To use railway signaling jargon, unbeknown to the Victorian public we seem to be have been passing Red over Green signals when it comes to Melbourne Airport Rail Link planning and on Sunday we passed a Red over Yellow in anticipation of stopping at Parliament station in early May, whereafter according to the Premier, the public should expect to see a series of Green over Reds ahead*.
Election year pre-budget promise filters to maximum, set phasers to knock-the-gunzel-in-all-of-us-down-with-a-feather.
The set of parameters that make up the Tullamarine Airport rail link project are slowly but surely now becoming less fluid with a fairly well defined direction set in motion. On the weekend at the Liberal Party Victorian State Council the Premier announced the coalition would fund a Melbourne Airport Rail Link with further details to be provided in the State budget to be handed down by the Treasurer Michael O'Brien in early May.
The Premier's media release states:
"This project will see a new service running along dedicated tracks from Melbourne Airport to Albion where it will join the existing rail network and run through to Southern Cross Station.
"This will be an electrified service that utilises the Albion East route which has previously been identified as the preferred option for an airport rail link.
"This service will depart from Southern Cross Station every 10 minutes during peak hours with the total journey to the airport expected to take approximately 25 minutes.
"The new link will consist of a combination of at-grade and viaduct rail lines that will run from Albion, through the Jacana freight corridor and airport land terminating at a new elevated station at Melbourne Airport. A new rail flyover will be constructed at Albion to ensure smooth access to the existing rail network.
Soon after Dr Napthine got the keys to 1 Treasury Place, Public Transport Victoria released its long-term heavy rail network plan which appeared to relegate an airport rail link to stage 3 and a subsequent timeframe for completion in 15 years.
Given the Premier's announcement and an upcoming election it appears Coalition campaign HQ may have just scuppered that plan and brought forward the detailed planning for the link irrespective of the Melbourne Metro tunnel dependency. And that's all we should expect in the budget announcement, a sum - at a guess - anywhere in the region of $10 to $30 million for the detailed planning with an aspirational kick off date sometime in the next election cycle.
Key points and assumptions to draw from the Premier's announcement and the Treasurer's interview on 774:
A stock standard limited express service operated by Metro utilising the new capacity in the Sunbury line once the Regional Rail Link is opened.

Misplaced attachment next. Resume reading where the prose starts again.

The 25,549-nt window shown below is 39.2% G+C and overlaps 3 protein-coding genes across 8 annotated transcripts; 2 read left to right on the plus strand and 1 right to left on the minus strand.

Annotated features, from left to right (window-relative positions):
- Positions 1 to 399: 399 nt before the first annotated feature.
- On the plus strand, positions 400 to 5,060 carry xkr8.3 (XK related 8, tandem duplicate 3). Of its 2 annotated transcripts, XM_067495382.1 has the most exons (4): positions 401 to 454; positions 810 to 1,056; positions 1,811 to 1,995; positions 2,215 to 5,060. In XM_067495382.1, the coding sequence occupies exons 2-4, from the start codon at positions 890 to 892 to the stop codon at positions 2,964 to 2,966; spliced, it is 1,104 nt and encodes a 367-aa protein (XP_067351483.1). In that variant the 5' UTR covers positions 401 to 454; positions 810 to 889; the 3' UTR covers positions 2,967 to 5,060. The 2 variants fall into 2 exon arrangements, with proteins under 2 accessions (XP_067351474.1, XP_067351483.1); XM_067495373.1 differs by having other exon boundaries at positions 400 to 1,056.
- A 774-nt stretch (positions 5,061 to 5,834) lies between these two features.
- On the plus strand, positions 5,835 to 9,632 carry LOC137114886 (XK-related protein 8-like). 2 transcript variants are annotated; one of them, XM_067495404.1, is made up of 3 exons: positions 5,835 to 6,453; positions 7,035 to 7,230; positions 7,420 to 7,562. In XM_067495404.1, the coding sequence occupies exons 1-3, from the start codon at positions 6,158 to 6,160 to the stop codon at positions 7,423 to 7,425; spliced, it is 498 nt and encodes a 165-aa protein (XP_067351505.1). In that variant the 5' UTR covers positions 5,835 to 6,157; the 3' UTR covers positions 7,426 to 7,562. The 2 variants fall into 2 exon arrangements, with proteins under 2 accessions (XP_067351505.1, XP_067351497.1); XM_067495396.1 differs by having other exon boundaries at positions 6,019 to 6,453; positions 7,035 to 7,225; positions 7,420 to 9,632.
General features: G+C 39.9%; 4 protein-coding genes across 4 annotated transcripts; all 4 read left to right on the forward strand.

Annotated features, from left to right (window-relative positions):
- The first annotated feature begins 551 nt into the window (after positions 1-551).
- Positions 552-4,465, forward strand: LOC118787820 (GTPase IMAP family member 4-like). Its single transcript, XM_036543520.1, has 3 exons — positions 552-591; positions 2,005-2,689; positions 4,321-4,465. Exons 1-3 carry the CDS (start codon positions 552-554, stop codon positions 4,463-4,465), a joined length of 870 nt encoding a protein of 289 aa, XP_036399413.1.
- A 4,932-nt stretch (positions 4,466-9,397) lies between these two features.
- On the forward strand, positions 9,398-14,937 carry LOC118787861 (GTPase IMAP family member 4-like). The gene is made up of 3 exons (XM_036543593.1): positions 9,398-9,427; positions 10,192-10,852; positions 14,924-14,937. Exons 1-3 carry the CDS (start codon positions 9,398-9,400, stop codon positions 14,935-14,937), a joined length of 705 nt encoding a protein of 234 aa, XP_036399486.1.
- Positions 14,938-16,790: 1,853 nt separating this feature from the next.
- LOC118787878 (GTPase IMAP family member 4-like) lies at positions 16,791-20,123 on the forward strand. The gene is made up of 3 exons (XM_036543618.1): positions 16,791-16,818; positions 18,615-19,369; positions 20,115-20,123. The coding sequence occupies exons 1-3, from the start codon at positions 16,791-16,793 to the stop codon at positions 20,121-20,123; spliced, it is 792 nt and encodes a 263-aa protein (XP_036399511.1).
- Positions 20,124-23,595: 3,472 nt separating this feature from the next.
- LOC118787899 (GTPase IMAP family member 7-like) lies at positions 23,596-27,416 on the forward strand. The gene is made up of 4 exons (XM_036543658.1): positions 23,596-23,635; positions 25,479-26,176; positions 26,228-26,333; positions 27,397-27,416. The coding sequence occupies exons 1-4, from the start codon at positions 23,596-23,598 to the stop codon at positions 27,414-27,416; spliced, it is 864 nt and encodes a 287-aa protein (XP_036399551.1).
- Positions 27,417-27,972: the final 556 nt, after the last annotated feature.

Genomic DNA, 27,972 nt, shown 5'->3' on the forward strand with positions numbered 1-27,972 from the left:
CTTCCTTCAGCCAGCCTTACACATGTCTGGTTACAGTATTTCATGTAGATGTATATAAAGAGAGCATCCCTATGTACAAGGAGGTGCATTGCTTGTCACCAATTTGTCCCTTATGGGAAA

The "new" infrastructure will be the works required to expand the Albion corridor and connect it with the airport at the Northern end and a new flyover to connect the new track to the Sunbury line.
In previous Melbourne Airport masterplans, a future rail link has generally appeared with an underground station in the terminal precinct - the announcement confirms (quite rightly) the airport station will be elevated.
The current Ground Transportation Plan in the Melbourne Airport Masterplan 2013 (page 132) furthermore mentions the general rail alignment will arrive at the airport via the median of the mooted Airport Drive extension.
The stopping pattern - Southern Cross - [North Melbourne?] - Footscray - Sunshine - Airport - appears, at least on the surface of it, to be able to work with current services to Watergardens and Sunbury. At present there are only 9 metro trains an hour in peaks which run a mixture of stopping patterns.
Forever curious, here's a list of questions and pondering points:
Putting aside the obvious scalability and capacity benefits afforded to a heavy rail line and assuming reliability is going to be the primary advantage over the Skybus (i.e. that train services will be actually take the time advertised (25 minutes) as opposed to the traffic risk Skybus is subjected to on the Tullamarine Freeway),
Will commuters not destined for the airport be able to use the services between Southern Cross, Footscray and Sunshine stations? Will the airport services have a dedicated more passenger-with-luggage friendly internal configuration as opposed to the current commuter-focused train configurations? Will fares be lower than current Skybus services?
What of the airport workers and passengers who live directly to the east of Tullamarine? Will there be any subsequent projects to improve equitable ground transportation access for Melbourne's North?
We'd be interested to hear of more questions readers may have - post them in the comments section below.
Further reading from last year, Melbourne, a city of two tales - Skybus versus the Airport Train.
* Refer to VicSig.net's excellent explanation of what line-side signals mean:
Lead image credit: flickr, CC BY-SA 2.0